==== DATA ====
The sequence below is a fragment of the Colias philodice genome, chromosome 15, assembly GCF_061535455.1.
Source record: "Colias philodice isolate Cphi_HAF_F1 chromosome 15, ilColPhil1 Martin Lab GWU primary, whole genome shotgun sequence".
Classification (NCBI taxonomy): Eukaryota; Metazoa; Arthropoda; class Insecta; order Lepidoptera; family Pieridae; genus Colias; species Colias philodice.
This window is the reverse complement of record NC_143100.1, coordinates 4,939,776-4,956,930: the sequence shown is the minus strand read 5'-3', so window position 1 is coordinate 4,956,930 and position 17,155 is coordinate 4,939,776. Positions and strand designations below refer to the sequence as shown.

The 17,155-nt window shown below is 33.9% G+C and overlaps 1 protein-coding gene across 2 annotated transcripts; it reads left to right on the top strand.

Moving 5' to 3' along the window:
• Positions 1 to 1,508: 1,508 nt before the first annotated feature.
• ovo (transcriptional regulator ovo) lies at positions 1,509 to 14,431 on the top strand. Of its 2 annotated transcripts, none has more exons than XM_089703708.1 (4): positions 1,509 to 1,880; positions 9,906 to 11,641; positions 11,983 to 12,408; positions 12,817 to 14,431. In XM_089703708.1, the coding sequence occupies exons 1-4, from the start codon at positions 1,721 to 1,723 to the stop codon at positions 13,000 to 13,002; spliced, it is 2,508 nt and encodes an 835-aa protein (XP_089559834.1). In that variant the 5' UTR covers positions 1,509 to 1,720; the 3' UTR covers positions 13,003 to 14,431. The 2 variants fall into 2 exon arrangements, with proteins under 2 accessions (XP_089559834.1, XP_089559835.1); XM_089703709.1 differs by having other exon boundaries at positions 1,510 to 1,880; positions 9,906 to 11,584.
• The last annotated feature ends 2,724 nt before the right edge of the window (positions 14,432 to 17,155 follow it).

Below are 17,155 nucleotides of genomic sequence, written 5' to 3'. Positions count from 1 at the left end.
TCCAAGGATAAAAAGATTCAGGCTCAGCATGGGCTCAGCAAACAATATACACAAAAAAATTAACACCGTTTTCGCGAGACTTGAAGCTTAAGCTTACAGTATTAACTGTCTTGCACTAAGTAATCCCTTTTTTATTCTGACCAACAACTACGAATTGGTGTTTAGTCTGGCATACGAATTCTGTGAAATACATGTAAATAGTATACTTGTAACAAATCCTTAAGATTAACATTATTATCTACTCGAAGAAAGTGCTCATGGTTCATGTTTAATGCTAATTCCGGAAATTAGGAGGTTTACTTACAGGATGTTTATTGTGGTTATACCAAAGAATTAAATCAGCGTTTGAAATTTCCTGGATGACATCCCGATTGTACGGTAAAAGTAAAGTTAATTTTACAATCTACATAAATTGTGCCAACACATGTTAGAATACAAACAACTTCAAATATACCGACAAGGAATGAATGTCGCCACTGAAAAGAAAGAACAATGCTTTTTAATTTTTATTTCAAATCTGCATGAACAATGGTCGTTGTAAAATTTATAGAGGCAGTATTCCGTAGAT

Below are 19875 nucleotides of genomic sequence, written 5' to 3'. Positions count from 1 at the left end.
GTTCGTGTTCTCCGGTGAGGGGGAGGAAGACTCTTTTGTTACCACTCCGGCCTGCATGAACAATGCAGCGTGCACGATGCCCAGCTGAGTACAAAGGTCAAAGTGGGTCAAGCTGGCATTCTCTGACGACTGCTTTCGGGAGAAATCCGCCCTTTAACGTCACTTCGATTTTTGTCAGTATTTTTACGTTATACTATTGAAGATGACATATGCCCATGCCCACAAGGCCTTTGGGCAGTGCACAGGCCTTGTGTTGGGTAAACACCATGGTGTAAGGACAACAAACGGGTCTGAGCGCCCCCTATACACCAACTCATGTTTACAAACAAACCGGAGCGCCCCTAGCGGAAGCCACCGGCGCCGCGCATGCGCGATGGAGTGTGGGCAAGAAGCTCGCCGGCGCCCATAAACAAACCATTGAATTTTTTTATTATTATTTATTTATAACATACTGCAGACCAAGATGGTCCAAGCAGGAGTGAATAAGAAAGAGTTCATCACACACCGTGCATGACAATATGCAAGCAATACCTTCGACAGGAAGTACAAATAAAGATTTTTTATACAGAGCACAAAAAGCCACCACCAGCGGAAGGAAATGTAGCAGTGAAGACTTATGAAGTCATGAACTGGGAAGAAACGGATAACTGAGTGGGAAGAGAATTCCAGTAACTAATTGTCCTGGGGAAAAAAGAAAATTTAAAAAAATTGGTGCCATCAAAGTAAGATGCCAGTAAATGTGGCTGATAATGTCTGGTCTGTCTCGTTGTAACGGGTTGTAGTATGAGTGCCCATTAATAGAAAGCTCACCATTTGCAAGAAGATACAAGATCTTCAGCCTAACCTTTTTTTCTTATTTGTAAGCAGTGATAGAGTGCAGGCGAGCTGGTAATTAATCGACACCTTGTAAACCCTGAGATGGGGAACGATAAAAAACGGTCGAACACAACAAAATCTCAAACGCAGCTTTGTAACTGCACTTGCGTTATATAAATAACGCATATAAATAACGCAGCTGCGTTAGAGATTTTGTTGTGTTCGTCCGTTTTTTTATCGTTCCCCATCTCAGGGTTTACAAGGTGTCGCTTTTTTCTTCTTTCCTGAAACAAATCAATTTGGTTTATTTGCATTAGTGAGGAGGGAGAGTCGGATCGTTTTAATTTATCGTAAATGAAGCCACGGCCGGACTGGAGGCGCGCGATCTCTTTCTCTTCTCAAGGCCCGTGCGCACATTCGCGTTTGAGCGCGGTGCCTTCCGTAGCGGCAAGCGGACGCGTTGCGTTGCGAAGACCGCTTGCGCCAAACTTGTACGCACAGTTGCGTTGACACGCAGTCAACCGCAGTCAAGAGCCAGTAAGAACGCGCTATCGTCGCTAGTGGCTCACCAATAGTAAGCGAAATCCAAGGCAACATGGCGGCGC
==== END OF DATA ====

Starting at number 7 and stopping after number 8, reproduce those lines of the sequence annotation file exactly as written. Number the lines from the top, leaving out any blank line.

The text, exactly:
• Positions 1 to 1,508: 1,508 nt before the first annotated feature.
• ovo (transcriptional regulator ovo) lies at positions 1,509 to 14,431 on the top strand. Of its 2 annotated transcripts, none has more exons than XM_089703708.1 (4): positions 1,509 to 1,880; positions 9,906 to 11,641; positions 11,983 to 12,408; positions 12,817 to 14,431. In XM_089703708.1, the coding sequence occupies exons 1-4, from the start codon at positions 1,721 to 1,723 to the stop codon at positions 13,000 to 13,002; spliced, it is 2,508 nt and encodes an 835-aa protein (XP_089559834.1). In that variant the 5' UTR covers positions 1,509 to 1,720; the 3' UTR covers positions 13,003 to 14,431. The 2 variants fall into 2 exon arrangements, with proteins under 2 accessions (XP_089559834.1, XP_089559835.1); XM_089703709.1 differs by having other exon boundaries at positions 1,510 to 1,880; positions 9,906 to 11,584.